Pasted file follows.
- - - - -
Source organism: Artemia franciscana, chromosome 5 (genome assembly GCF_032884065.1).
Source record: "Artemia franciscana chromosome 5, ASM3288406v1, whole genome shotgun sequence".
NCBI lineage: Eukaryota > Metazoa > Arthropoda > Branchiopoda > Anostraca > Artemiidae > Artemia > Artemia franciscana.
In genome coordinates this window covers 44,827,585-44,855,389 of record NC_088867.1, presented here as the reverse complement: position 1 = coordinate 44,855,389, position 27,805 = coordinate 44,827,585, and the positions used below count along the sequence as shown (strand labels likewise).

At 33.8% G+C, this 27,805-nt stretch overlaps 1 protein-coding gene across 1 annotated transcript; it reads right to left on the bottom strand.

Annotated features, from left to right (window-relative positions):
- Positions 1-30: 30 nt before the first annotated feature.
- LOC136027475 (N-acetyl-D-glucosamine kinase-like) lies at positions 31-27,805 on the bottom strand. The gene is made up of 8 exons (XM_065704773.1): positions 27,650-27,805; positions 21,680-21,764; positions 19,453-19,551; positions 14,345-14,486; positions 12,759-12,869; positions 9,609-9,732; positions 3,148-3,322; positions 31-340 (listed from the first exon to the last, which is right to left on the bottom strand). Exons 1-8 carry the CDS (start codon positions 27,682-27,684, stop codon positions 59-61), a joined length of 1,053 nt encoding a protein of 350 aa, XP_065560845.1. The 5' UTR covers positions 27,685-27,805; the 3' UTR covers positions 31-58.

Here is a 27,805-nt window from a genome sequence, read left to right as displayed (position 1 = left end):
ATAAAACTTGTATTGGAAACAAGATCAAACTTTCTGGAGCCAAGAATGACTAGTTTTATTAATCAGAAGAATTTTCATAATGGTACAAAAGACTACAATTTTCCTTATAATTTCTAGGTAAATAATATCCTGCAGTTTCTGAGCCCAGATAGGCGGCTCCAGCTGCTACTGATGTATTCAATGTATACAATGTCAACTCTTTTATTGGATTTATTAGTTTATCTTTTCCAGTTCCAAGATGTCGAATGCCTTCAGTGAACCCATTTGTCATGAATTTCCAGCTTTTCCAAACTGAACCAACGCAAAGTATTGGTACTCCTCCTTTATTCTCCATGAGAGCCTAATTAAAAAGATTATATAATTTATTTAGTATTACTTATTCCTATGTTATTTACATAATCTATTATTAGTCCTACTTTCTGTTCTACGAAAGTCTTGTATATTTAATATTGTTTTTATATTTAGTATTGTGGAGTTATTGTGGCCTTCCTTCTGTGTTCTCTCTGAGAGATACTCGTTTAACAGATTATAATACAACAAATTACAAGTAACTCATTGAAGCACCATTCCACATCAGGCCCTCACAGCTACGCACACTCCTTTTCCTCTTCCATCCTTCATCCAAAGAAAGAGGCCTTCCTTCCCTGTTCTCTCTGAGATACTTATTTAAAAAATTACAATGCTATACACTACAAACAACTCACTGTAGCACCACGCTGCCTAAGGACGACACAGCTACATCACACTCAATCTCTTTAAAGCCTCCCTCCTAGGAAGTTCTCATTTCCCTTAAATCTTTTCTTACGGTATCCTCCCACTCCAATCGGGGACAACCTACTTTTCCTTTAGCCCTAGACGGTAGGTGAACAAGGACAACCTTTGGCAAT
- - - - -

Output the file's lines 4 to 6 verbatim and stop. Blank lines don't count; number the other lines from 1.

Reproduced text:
In genome coordinates this window covers 44,827,585-44,855,389 of record NC_088867.1, presented here as the reverse complement: position 1 = coordinate 44,855,389, position 27,805 = coordinate 44,827,585, and the positions used below count along the sequence as shown (strand labels likewise).

At 33.8% G+C, this 27,805-nt stretch overlaps 1 protein-coding gene across 1 annotated transcript; it reads right to left on the bottom strand.

Annotated features, from left to right (window-relative positions):